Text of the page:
CHICAGO - One of my greatest regrets in life was dropping out of college after a few mischief-laden semesters that included a suspension from a university where I turned on the fire hydrant during a Tanduay-inspired, midday madness.
So I was thrilled to know that Kai Sotto picked and rolled with a high school diploma yesterday. Education is still the best set play in the game of life.
While interviewing a couple of former NBA coaches last year - P.J. Carlesimo of the Spurs and the Bulls' Karen Umlauf - they mentioned the lack of brawn and mobility as some of the things Kai needs to work on.
But the 7-foot-3 wunderkind gets an A from me for jumping over this giant academic hurdle. And he deserves an A-plus for his remarkable agility in juggling school and gym work.
Sometimes lost in our fascination over Kai and his NBA dream is the fact that he is only an 18-year old kid who can't legally buy beer or cigarettes here in the U.S., or enter a strip club, a known paradise among countless NBA players.
While his basketball journey had been riddled with sorry missteps in recent months, this straight and sure path to school is commendable.
Of course, making it to the NBA is swell, what with the fame and fortune it entails. But a college degree is also a lifetime achievement. And here's hoping Kai pursues that, too.
Not only would a diploma better himself once he enters the workforce as an adult, it would serve as an inspiration to the millions of Filipino kids back home who want to be Kai.
Considering that he never got to play a single game with the G League Ignite, I wondered if Sotto is still eligible to become a student-athlete in the NCAA.
"No sir," was the abrupt reply of an NBA super agent that I texted this morning.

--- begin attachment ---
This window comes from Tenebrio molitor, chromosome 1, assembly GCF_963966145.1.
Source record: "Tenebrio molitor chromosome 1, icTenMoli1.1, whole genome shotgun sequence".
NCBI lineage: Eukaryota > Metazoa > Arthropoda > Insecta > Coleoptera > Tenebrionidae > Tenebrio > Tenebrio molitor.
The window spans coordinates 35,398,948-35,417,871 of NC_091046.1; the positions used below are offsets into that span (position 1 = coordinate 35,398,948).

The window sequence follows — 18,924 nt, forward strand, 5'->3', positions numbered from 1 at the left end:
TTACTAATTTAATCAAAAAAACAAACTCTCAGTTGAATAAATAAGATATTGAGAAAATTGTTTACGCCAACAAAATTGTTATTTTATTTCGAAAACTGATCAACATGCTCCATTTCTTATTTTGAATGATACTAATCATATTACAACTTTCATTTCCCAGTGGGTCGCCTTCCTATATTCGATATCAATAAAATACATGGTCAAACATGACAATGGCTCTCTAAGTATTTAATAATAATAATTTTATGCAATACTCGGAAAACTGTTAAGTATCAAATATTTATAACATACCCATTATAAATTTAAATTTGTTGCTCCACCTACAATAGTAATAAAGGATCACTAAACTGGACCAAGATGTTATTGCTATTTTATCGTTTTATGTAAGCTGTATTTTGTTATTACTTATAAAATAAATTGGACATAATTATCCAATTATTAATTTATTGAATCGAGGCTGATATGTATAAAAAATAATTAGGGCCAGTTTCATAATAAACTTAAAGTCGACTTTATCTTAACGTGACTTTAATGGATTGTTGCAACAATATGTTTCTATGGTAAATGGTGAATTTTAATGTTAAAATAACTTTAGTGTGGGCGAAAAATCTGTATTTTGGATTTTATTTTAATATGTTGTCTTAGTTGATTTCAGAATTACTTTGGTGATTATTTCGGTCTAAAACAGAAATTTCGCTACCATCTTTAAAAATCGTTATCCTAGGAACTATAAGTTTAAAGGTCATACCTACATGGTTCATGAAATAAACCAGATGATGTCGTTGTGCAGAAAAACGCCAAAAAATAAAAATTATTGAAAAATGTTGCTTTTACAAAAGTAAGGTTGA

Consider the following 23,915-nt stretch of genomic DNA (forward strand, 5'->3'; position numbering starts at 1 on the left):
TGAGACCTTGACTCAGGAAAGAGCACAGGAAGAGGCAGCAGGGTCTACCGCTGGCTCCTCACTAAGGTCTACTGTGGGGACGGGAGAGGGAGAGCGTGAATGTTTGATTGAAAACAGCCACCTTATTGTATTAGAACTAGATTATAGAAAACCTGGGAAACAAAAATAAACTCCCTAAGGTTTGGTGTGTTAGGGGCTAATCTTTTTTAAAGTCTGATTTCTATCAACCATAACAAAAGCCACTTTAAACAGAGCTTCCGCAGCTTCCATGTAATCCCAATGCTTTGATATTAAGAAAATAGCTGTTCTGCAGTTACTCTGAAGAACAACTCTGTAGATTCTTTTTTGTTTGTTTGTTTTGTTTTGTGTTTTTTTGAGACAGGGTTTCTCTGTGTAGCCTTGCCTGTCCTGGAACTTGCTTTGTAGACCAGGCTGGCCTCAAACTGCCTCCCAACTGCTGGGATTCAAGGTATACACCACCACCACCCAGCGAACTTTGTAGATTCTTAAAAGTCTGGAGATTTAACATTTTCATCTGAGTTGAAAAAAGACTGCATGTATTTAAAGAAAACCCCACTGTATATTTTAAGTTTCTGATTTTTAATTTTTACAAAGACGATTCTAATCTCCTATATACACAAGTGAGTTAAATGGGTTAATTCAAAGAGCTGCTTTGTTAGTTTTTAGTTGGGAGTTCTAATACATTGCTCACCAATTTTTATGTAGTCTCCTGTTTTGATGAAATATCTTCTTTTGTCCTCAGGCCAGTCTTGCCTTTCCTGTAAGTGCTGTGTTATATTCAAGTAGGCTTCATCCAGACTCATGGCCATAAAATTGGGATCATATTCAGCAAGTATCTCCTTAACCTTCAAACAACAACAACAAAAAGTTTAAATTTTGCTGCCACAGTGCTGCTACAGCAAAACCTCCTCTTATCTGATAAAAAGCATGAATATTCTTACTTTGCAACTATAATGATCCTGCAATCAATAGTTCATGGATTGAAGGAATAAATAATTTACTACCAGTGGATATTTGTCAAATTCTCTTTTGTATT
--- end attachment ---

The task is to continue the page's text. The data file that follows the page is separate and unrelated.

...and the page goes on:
A veteran NBA scout had similar doubts, "slim to none," he told me over the phone while preparing to scout today's Nuggets-Clippers game at Staples Center.
Because terms of his Ignite contract were not disclosed, there is no way to ascertain if Kai is qualified to receive a G-League Ignite perk which is a $200,000 college grant at Arizona State University.
It's also unclear if that clause is even enforceable given how the parties parted ways.
But I don't think the above circumstances will greatly impact his march to a diploma of higher learning. Kai has shown the willingness and a way will be found.
I will be cheering for him as he goes along.
PRIVATE TROUBLE. While I may not have a badge to show as a member of the social media police, etiquette tells me that a "private" message should be seen only by the person intended to receive it.
So when actor Micheal Rappaport revealed in public, on Twitter, the rants sent to him by Kevin Durant, I was shocked but not surprised.
I've said all along that social media is a poison well that has drowned the soul of conscience.
Private messages do have a reasonable expectation of privacy, but I think Kevin unwittingly waived such expectation when his verbal tirades were conveyed with subtle threats and inappropriate language.
As much as I do not condone the verbiage, I'm not going to stop liking KD, either. Often times, at the height of anger, we depart from decorum and say stupid things we don't mean.
This is a case of a good man wielding a bad mouth on a bad day.
Next time, though, pick up the damn phone, Kevin, and say what you need to say.
P.S. Speaking of messages, a star player reached out to me asking if I have any updates on the stalled PBA restart and how long the postponement will stretch.
I was flattered.
I was also crushed because I didn't have any answers for him.
Which brings me to ask, does the PBA have a PR or communications office like the NBA where agents and players can call for information regarding league issues concerning the pandemic and everything else?